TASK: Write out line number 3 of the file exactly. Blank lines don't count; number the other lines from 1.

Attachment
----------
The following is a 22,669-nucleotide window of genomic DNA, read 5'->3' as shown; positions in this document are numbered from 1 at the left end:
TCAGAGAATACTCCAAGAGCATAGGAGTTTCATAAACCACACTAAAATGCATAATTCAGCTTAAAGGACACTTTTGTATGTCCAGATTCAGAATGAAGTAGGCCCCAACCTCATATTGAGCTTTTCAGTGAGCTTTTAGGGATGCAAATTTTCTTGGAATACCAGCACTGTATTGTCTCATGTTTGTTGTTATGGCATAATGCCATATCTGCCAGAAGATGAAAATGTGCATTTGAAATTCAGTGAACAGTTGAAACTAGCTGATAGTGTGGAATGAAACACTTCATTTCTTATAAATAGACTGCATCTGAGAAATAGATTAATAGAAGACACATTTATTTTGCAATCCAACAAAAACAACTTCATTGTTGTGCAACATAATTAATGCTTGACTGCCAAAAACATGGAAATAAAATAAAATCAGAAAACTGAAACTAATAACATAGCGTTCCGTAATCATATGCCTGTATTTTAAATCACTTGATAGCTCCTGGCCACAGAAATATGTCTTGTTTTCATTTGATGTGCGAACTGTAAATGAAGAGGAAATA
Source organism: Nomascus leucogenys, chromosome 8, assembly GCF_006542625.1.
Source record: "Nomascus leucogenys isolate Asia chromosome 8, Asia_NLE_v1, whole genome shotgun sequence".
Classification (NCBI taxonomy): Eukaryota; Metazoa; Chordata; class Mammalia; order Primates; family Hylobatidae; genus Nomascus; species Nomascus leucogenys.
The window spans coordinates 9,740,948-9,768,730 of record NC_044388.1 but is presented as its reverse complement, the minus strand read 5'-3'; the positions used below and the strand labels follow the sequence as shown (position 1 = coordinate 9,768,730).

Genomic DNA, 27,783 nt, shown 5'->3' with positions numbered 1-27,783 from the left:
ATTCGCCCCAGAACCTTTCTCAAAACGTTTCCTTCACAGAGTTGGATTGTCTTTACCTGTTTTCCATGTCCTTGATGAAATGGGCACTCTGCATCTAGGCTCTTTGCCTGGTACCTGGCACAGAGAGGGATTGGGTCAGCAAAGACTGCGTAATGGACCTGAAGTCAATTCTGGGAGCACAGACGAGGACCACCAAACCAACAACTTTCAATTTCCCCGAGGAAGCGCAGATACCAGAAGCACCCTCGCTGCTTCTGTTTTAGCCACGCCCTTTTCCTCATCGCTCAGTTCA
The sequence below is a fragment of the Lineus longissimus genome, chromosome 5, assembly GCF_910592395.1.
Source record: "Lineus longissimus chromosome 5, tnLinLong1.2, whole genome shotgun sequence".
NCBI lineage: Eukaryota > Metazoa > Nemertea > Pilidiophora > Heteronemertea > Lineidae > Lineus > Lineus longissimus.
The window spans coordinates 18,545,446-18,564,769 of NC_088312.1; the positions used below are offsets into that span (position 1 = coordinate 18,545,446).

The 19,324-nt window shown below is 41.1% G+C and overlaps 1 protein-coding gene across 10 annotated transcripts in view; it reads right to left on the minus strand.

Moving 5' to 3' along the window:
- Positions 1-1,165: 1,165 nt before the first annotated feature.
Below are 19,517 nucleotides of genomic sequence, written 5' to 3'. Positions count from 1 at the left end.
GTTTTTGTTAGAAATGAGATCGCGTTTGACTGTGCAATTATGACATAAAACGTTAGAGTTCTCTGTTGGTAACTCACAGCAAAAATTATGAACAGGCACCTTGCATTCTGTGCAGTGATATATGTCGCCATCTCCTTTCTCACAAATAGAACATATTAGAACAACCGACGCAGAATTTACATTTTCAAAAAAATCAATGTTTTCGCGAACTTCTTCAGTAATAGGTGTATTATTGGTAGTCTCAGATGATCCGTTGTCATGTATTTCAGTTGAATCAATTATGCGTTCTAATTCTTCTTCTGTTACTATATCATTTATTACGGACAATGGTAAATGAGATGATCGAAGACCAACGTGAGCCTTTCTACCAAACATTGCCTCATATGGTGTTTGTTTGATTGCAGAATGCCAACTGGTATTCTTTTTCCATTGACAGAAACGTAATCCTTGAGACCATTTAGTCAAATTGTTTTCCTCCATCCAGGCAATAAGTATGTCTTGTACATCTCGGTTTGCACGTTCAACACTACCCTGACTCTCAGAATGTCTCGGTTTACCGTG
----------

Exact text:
Source organism: Nomascus leucogenys, chromosome 8, assembly GCF_006542625.1.